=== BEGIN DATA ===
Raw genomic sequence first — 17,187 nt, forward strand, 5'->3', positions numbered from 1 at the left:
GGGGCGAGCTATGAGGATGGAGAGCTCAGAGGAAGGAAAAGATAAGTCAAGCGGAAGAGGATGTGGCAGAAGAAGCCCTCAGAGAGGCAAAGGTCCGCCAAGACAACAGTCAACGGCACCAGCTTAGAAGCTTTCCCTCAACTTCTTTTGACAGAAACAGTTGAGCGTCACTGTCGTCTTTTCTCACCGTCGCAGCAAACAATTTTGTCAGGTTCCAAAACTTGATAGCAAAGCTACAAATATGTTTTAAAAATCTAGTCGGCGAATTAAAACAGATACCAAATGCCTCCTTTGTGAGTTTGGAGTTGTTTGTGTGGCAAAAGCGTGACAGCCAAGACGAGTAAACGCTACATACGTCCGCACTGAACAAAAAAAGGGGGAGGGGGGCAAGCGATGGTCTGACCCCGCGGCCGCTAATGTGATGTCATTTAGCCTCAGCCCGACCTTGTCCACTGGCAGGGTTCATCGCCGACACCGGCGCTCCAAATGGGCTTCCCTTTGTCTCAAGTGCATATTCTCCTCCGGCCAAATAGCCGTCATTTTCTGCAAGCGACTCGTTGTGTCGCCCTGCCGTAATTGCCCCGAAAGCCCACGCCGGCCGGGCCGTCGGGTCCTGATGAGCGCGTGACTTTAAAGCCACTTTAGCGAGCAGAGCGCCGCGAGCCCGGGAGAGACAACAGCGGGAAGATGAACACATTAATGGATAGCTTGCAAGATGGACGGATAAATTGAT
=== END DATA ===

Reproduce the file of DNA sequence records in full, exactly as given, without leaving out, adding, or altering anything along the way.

Raw genomic sequence first — 17,187 nt, forward strand, 5'->3', positions numbered from 1 at the left:
GGGGCGAGCTATGAGGATGGAGAGCTCAGAGGAAGGAAAAGATAAGTCAAGCGGAAGAGGATGTGGCAGAAGAAGCCCTCAGAGAGGCAAAGGTCCGCCAAGACAACAGTCAACGGCACCAGCTTAGAAGCTTTCCCTCAACTTCTTTTGACAGAAACAGTTGAGCGTCACTGTCGTCTTTTCTCACCGTCGCAGCAAACAATTTTGTCAGGTTCCAAAACTTGATAGCAAAGCTACAAATATGTTTTAAAAATCTAGTCGGCGAATTAAAACAGATACCAAATGCCTCCTTTGTGAGTTTGGAGTTGTTTGTGTGGCAAAAGCGTGACAGCCAAGACGAGTAAACGCTACATACGTCCGCACTGAACAAAAAAAGGGGGAGGGGGGCAAGCGATGGTCTGACCCCGCGGCCGCTAATGTGATGTCATTTAGCCTCAGCCCGACCTTGTCCACTGGCAGGGTTCATCGCCGACACCGGCGCTCCAAATGGGCTTCCCTTTGTCTCAAGTGCATATTCTCCTCCGGCCAAATAGCCGTCATTTTCTGCAAGCGACTCGTTGTGTCGCCCTGCCGTAATTGCCCCGAAAGCCCACGCCGGCCGGGCCGTCGGGTCCTGATGAGCGCGTGACTTTAAAGCCACTTTAGCGAGCAGAGCGCCGCGAGCCCGGGAGAGACAACAGCGGGAAGATGAACACATTAATGGATAGCTTGCAAGATGGACGGATAAATTGAT